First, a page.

WARWICKSHIRE’S police chief has hit out at the ‘inept’ Independent Police Complaints Commission (IPCC) after the officer from Warwickshire at the centre of the ‘plebgate’ scandal was cleared of giving misleading accounts of the incident.
A Public Misconduct Hearing determined on Wednesday (February 3) that the allegations against Warwickshire Police Sergeant Stuart Hinton are not proven.
Warwickshire Police Crime Commissioner Ron Ball criticised the IPCC for being repeatedly proved wrong during its investigation, describing it as a “sorry saga that has taken far too much time and leaves very few people of those involved with any credit”.
He said: “I have previously described the ‘Plebgate’ affair as a national embarrassment and I stand by that view.
“DS Hinton has been subjected to an overly-lengthy process before the allegations were found to be not proven.
“The IPCC’s judgements concerning this case have been inept from start to finish.
“This whole process could have been completed years ago, saving vast amounts of money. Instead, the costs of all of this have been massive and the public have been left with serious questions about the credibility and competence of the very body which is expensively funded to resolve just these sorts of issues.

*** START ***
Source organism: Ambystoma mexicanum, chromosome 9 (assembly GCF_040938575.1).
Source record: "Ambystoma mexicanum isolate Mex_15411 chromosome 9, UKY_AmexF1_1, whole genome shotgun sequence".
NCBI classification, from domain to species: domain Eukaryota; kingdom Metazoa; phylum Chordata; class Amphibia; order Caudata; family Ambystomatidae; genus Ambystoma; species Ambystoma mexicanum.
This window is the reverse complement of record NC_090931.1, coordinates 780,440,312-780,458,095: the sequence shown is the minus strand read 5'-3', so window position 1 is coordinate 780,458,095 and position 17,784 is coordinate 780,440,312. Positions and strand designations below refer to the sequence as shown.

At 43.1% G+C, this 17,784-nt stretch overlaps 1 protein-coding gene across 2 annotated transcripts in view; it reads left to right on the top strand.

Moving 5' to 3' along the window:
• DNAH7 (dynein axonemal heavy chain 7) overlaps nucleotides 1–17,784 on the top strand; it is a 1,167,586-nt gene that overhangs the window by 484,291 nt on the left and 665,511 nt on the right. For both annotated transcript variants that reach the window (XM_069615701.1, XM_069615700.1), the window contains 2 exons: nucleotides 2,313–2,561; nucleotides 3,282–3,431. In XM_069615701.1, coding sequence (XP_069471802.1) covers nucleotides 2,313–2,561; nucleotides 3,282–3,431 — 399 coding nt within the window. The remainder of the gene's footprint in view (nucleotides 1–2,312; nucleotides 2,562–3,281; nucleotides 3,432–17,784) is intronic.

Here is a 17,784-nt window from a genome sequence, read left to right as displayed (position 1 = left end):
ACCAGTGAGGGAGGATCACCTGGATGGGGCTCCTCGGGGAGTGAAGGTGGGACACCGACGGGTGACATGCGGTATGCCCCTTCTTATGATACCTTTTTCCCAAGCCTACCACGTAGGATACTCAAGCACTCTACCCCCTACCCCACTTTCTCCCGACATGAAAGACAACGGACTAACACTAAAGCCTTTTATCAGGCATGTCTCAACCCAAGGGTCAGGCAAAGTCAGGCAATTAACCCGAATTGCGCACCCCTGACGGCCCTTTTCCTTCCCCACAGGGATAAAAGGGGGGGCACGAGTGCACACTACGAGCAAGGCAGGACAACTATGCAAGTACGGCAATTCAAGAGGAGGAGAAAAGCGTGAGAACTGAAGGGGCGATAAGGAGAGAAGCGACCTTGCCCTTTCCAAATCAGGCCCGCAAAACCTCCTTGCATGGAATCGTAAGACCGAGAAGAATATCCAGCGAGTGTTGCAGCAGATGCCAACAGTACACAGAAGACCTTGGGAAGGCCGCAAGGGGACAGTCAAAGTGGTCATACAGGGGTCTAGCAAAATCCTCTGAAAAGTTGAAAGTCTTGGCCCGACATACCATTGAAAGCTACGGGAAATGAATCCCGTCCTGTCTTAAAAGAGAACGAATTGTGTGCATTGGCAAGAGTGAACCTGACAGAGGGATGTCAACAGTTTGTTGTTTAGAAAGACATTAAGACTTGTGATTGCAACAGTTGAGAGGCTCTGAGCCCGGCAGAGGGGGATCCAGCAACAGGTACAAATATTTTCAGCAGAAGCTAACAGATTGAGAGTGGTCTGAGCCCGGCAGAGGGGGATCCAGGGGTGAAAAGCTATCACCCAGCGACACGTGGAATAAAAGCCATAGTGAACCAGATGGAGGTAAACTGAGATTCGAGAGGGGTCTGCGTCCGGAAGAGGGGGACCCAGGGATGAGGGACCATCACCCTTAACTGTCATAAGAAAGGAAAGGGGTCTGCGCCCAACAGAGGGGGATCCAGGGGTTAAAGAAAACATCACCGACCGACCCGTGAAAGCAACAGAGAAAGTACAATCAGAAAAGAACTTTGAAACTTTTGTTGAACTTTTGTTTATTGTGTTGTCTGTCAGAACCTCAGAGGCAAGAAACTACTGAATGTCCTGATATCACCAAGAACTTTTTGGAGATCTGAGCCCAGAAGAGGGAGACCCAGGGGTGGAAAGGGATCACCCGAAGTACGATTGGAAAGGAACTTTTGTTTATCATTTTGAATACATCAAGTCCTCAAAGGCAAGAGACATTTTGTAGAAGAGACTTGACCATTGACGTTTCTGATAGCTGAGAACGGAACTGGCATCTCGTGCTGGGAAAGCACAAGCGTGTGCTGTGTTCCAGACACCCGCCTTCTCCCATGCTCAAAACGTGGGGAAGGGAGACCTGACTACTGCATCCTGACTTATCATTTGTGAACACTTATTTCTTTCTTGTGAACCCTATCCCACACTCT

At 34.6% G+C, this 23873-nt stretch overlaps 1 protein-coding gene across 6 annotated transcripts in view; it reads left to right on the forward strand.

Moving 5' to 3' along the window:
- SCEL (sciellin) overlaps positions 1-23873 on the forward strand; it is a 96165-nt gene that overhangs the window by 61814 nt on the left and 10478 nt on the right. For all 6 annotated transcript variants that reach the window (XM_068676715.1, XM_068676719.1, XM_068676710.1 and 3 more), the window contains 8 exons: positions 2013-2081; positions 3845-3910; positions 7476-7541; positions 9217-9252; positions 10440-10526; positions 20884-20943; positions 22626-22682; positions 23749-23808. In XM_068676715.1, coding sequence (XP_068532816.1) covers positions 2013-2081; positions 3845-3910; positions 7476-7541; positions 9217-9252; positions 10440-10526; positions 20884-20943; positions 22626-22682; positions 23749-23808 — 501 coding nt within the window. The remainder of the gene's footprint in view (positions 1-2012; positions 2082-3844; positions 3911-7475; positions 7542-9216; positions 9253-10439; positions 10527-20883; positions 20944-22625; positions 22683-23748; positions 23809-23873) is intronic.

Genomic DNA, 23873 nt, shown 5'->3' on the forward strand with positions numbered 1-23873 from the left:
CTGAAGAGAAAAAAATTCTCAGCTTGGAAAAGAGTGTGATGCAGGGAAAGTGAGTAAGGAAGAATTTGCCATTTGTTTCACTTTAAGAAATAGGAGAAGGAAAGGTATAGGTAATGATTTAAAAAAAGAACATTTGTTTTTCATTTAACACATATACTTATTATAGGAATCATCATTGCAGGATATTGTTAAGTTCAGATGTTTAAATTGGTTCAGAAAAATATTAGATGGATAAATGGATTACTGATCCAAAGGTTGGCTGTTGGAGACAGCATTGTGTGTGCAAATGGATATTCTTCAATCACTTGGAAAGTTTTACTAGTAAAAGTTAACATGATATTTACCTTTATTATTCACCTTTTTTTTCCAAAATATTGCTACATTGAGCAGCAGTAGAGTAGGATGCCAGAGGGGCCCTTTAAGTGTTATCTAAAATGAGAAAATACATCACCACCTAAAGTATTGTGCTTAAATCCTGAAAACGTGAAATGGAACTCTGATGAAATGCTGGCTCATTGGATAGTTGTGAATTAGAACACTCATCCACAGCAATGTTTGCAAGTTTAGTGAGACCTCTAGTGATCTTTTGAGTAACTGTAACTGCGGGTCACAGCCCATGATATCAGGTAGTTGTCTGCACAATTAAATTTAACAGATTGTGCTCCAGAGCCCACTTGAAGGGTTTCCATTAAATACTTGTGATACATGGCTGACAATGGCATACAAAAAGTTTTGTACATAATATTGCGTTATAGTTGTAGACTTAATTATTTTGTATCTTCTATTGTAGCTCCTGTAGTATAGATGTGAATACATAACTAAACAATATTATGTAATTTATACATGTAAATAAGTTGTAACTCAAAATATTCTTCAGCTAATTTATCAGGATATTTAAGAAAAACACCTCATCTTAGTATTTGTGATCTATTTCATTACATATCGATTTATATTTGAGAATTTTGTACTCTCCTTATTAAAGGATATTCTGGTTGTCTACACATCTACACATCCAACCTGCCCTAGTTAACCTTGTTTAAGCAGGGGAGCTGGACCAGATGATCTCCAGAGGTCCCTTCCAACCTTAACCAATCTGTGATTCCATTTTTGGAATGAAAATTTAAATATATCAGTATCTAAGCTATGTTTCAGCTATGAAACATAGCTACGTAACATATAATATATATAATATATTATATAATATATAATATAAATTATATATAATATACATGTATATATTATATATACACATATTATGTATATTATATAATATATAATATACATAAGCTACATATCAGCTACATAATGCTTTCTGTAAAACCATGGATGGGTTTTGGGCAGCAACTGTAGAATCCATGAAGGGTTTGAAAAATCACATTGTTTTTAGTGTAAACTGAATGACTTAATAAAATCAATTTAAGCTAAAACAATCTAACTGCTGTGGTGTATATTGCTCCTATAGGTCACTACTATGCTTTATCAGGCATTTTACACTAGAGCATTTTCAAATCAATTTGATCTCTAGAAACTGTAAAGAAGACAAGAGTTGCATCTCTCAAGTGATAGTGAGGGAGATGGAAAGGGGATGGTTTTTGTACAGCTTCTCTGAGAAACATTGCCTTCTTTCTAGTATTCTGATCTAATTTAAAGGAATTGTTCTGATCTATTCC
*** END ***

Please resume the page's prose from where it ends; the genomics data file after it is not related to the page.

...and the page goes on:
“Unfortunately, there are police and crime commissioners and chief constables the length and breadth of the country questioning the governance and oversight of the IPCC, asking to whom is it answerable? How can we be sure that the watchdog is doing its job effectively?
“This whole affair has been an embarrassment from start to finish, yet I see no evidence of red faces from the IPCC. There should be.”
Detective Superintendent Gary Watson, Head of Professional Standards for Warwickshire Police and West Mercia Police said: “The force welcomes external scrutiny and accepts the decision of the independent panel today. This matter has been the subject of the most intense scrutiny and we are pleased that the due process has now been concluded.”
The outcome of the Misconduct Hearing is subject to the normal appeals process.
The outcomes of misconduct proceedings are published quarterly on the Warwickshire Police website. Visit www.warwickshire.police.uk/article/12112/How-we-manage-improper-behaviour—Forthcoming-public-misconduct-hearings for more information.
The notorious ‘plebgate’ incident, which occurred in September 2012, concerned an altercation between Conservative MP and then Government Chief Whip Andrew Mitchell and the police in Downing Street.
It was alleged Mitchell swore at police and called them ‘plebs’ when they refused to open the main gate for him. Mitchell apologised but denied using the words claimed. However, his position became untenable and he resigned from office a month later.